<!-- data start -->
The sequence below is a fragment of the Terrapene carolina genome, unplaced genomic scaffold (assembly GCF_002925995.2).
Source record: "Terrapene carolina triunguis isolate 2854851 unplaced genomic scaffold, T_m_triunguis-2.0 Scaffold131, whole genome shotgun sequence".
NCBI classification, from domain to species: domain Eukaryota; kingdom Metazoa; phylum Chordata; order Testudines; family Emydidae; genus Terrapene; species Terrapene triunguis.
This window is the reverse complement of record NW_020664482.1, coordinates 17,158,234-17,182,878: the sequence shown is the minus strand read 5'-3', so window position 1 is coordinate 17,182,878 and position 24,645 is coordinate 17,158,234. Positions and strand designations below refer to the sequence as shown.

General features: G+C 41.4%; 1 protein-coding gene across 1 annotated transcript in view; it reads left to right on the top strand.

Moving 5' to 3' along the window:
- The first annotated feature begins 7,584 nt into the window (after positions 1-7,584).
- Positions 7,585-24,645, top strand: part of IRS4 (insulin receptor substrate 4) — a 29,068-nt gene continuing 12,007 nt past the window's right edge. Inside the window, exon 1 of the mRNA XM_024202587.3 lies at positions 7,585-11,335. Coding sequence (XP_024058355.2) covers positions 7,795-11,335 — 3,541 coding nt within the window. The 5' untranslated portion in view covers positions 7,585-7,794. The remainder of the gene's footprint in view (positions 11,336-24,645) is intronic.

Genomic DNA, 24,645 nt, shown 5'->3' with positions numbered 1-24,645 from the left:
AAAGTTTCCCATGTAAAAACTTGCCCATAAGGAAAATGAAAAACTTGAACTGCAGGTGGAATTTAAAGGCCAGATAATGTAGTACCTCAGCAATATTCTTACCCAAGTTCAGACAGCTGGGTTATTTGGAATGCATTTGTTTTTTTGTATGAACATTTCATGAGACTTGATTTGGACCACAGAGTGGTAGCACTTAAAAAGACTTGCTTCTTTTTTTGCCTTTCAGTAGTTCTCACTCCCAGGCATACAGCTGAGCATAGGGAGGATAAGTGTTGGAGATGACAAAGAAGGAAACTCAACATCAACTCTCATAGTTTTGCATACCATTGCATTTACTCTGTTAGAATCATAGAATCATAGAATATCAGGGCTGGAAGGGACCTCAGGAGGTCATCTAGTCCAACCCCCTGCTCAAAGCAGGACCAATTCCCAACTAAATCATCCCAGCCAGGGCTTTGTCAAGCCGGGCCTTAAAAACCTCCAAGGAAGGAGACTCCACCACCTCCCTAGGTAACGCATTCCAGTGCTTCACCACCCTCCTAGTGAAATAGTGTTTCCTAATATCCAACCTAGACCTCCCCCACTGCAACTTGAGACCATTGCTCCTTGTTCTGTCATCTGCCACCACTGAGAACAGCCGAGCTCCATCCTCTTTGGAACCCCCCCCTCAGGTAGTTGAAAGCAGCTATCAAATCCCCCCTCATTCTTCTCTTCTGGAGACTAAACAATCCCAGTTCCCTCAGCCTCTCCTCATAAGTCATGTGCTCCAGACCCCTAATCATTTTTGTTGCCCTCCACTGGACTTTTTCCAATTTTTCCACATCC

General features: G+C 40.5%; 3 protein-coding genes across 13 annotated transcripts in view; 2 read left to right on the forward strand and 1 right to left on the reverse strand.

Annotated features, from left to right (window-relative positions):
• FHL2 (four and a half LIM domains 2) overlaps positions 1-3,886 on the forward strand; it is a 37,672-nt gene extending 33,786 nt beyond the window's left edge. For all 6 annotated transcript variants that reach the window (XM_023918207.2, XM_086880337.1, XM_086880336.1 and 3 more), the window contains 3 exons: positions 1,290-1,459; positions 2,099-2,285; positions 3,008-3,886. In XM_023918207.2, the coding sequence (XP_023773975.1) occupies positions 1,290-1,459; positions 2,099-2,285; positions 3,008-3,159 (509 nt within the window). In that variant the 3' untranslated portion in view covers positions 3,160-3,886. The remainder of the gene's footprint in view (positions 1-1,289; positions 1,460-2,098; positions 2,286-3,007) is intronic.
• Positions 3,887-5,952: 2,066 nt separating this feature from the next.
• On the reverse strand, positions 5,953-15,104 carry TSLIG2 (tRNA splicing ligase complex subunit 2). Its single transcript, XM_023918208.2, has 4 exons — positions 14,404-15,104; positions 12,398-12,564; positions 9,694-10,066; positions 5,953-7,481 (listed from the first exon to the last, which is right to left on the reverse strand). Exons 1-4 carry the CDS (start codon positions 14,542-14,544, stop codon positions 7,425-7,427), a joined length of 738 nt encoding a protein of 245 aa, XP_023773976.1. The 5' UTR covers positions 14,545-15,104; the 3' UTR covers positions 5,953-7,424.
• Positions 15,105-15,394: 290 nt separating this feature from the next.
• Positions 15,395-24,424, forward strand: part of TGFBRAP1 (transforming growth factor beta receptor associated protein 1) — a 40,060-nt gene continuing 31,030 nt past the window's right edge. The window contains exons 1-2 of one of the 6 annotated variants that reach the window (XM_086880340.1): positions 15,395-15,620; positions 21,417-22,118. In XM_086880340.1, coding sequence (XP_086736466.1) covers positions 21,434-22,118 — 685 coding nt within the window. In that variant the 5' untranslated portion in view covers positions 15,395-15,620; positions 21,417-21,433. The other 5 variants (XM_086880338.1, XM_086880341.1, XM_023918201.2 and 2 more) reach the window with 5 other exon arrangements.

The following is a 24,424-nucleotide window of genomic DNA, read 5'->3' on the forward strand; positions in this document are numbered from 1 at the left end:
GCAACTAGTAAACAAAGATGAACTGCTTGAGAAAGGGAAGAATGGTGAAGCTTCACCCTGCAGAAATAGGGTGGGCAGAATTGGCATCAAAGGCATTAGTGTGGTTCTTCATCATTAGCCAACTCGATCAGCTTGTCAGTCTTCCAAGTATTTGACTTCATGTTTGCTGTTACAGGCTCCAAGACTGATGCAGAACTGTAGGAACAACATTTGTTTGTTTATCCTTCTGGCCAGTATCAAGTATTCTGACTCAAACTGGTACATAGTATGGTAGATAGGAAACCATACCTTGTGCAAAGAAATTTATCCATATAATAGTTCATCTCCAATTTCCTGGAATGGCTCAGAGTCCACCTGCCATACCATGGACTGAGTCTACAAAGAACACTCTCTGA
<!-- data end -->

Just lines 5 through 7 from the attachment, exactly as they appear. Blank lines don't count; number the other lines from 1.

General features: G+C 41.4%; 1 protein-coding gene across 1 annotated transcript in view; it reads left to right on the top strand.

Moving 5' to 3' along the window:
- The first annotated feature begins 7,584 nt into the window (after positions 1-7,584).